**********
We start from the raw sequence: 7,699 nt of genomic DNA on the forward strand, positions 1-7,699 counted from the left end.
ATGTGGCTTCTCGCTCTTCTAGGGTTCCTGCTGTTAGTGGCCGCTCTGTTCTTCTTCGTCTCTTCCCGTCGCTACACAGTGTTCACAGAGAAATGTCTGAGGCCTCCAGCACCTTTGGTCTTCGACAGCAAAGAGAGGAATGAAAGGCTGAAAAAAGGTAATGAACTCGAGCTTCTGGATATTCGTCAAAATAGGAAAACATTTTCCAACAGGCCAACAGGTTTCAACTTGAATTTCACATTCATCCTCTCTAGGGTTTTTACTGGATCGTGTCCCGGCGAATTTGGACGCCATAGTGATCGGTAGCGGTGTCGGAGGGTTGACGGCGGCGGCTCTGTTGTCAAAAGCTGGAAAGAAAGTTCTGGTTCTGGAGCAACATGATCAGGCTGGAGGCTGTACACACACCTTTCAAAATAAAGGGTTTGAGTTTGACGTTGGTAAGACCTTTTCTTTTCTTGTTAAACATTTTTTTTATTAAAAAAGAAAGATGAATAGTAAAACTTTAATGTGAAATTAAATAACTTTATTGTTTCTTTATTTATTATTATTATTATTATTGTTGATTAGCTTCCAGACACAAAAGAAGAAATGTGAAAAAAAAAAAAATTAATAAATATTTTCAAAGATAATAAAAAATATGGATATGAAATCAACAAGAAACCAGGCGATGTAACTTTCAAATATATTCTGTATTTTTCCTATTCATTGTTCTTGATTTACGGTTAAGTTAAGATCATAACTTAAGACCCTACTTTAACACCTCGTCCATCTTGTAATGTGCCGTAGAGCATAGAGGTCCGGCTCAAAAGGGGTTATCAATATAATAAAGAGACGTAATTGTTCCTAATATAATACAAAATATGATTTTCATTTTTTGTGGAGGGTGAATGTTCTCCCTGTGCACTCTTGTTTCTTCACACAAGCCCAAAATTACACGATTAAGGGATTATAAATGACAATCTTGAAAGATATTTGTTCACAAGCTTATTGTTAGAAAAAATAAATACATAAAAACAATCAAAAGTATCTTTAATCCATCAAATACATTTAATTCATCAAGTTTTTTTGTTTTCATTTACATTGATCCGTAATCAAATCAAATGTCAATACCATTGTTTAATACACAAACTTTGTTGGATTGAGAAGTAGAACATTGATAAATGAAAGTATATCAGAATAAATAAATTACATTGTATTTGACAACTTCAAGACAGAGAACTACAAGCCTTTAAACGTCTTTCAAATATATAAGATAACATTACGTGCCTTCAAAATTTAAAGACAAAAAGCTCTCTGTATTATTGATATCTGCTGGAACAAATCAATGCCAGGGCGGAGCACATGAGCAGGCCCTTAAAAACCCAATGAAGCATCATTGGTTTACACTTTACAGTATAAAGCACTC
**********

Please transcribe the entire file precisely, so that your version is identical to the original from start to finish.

We start from the raw sequence: 7,699 nt of genomic DNA on the forward strand, positions 1-7,699 counted from the left end.
ATGTGGCTTCTCGCTCTTCTAGGGTTCCTGCTGTTAGTGGCCGCTCTGTTCTTCTTCGTCTCTTCCCGTCGCTACACAGTGTTCACAGAGAAATGTCTGAGGCCTCCAGCACCTTTGGTCTTCGACAGCAAAGAGAGGAATGAAAGGCTGAAAAAAGGTAATGAACTCGAGCTTCTGGATATTCGTCAAAATAGGAAAACATTTTCCAACAGGCCAACAGGTTTCAACTTGAATTTCACATTCATCCTCTCTAGGGTTTTTACTGGATCGTGTCCCGGCGAATTTGGACGCCATAGTGATCGGTAGCGGTGTCGGAGGGTTGACGGCGGCGGCTCTGTTGTCAAAAGCTGGAAAGAAAGTTCTGGTTCTGGAGCAACATGATCAGGCTGGAGGCTGTACACACACCTTTCAAAATAAAGGGTTTGAGTTTGACGTTGGTAAGACCTTTTCTTTTCTTGTTAAACATTTTTTTTATTAAAAAAGAAAGATGAATAGTAAAACTTTAATGTGAAATTAAATAACTTTATTGTTTCTTTATTTATTATTATTATTATTATTGTTGATTAGCTTCCAGACACAAAAGAAGAAATGTGAAAAAAAAAAAAATTAATAAATATTTTCAAAGATAATAAAAAATATGGATATGAAATCAACAAGAAACCAGGCGATGTAACTTTCAAATATATTCTGTATTTTTCCTATTCATTGTTCTTGATTTACGGTTAAGTTAAGATCATAACTTAAGACCCTACTTTAACACCTCGTCCATCTTGTAATGTGCCGTAGAGCATAGAGGTCCGGCTCAAAAGGGGTTATCAATATAATAAAGAGACGTAATTGTTCCTAATATAATACAAAATATGATTTTCATTTTTTGTGGAGGGTGAATGTTCTCCCTGTGCACTCTTGTTTCTTCACACAAGCCCAAAATTACACGATTAAGGGATTATAAATGACAATCTTGAAAGATATTTGTTCACAAGCTTATTGTTAGAAAAAATAAATACATAAAAACAATCAAAAGTATCTTTAATCCATCAAATACATTTAATTCATCAAGTTTTTTTGTTTTCATTTACATTGATCCGTAATCAAATCAAATGTCAATACCATTGTTTAATACACAAACTTTGTTGGATTGAGAAGTAGAACATTGATAAATGAAAGTATATCAGAATAAATAAATTACATTGTATTTGACAACTTCAAGACAGAGAACTACAAGCCTTTAAACGTCTTTCAAATATATAAGATAACATTACGTGCCTTCAAAATTTAAAGACAAAAAGCTCTCTGTATTATTGATATCTGCTGGAACAAATCAATGCCAGGGCGGAGCACATGAGCAGGCCCTTAAAAACCCAATGAAGCATCATTGGTTTACACTTTACAGTATAAAGCACTC